Worldwide outrage from Apple customers followed the most recent reports of inhumane treatment of Foxconn workers. Apple customer, Mark Shields, started an online petition with nearly 300,000 signatures, telling Apple that he wants “to know that when I buy products from you, it’s not at the cost of horrible human suffering.”
FLA Investigation Finds Direct Violations of Labor Standards
Concerned by the uproar from customers and the media, Apple launched its own investigation into the working conditions at Foxconn. Apple said in a statement, “Our team has been working for years to educate workers, improve conditions and make Apple’s supply chain a model for the industry, which is why we asked the FLA to conduct these audits. We share the FLA’s goal of improving lives and raising the bar for manufacturing companies everywhere.”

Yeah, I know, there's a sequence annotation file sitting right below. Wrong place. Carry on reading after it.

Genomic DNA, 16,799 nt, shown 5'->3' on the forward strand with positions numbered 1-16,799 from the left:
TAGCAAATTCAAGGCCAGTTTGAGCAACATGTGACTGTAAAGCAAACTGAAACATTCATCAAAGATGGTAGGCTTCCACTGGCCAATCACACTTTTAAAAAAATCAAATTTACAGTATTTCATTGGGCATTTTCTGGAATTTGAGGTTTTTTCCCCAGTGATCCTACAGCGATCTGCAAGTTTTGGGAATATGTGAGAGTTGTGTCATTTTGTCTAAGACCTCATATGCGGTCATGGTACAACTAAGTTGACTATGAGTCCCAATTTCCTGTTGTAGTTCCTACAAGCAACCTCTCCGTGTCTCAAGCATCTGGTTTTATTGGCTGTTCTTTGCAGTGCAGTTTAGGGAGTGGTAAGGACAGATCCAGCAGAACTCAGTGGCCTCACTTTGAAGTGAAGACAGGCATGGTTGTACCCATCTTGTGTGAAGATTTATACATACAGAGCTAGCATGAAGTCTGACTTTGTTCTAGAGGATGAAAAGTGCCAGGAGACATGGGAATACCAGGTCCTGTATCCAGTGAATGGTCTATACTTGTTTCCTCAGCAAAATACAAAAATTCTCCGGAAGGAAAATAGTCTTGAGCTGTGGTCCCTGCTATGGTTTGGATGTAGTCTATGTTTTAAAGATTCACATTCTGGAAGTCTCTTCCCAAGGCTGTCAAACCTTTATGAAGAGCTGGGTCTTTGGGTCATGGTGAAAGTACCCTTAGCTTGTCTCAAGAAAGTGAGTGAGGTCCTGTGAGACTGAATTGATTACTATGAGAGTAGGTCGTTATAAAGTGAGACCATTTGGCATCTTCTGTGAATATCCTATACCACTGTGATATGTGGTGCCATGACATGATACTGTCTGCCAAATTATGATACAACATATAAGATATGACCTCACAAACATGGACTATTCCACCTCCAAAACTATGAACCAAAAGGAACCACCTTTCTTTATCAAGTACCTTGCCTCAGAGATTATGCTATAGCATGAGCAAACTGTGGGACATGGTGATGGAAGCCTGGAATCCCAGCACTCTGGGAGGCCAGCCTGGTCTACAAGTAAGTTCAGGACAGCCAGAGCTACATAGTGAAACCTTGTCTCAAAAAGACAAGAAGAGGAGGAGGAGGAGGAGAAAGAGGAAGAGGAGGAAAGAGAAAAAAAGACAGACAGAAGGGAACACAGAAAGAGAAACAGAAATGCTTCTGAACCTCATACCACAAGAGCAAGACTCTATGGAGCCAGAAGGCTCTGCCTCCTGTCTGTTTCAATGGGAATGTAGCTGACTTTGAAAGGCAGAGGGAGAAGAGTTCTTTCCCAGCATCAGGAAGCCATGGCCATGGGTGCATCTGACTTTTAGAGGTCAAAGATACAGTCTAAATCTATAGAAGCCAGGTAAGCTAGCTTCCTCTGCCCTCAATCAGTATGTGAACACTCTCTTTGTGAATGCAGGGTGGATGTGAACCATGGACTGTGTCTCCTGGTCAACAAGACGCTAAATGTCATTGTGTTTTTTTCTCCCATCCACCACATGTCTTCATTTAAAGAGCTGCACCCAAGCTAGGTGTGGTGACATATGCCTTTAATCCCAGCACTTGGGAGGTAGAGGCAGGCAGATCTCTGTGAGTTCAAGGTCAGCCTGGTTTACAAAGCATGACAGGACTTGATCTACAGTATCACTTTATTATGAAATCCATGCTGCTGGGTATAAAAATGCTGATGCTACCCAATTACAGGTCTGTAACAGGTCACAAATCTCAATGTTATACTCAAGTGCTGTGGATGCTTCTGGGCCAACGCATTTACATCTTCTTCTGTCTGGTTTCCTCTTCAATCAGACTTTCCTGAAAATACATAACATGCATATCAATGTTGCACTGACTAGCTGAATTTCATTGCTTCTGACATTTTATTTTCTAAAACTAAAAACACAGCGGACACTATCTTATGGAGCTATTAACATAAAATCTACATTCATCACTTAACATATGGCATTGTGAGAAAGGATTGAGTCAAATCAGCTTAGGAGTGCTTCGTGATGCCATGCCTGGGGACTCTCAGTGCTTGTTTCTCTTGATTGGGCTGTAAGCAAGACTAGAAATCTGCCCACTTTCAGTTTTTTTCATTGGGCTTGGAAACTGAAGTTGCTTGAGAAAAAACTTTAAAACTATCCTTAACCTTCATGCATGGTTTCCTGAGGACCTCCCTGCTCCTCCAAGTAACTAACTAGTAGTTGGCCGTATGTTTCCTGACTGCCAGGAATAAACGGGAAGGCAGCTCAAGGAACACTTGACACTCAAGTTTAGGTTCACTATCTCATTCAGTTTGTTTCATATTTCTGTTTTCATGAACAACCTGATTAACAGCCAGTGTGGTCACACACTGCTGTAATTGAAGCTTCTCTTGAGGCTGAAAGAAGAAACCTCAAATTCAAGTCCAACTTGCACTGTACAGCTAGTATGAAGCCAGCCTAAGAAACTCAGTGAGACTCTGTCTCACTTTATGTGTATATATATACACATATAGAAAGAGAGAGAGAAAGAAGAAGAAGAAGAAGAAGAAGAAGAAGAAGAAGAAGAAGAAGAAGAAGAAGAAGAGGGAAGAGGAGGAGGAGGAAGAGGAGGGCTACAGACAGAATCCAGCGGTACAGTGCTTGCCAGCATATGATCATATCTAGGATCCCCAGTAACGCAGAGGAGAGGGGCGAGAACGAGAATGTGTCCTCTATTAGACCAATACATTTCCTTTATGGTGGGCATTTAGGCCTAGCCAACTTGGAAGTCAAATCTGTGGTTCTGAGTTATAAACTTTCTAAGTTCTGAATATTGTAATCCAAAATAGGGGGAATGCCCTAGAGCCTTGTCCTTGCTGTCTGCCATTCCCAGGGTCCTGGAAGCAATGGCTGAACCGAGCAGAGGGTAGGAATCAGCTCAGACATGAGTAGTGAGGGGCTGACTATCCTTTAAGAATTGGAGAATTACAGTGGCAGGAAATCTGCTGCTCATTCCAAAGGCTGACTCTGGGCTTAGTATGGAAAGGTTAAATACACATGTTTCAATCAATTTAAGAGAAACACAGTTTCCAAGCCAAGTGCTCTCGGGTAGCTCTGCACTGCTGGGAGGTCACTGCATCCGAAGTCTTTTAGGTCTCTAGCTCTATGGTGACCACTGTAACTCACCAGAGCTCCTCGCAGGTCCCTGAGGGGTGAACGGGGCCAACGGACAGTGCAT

The FLA Foxconn investigative report found 50 issues, 43 of which were in direct violation of Chinese labor laws, including in the areas of health and safety, worker integration and communication, and wages and working hours
All three factories examined in the study exceeded the FLA Code Standard and the Chinese labor law for maximum limits on the total number of hours worked per week at some point in the last 12 months. Chinese law limits employees to 40 hours per week and a maximum of 36 hours of overtime each month. In Guanlan factory, almost 80% of workers exceeded overtime limits from September to January.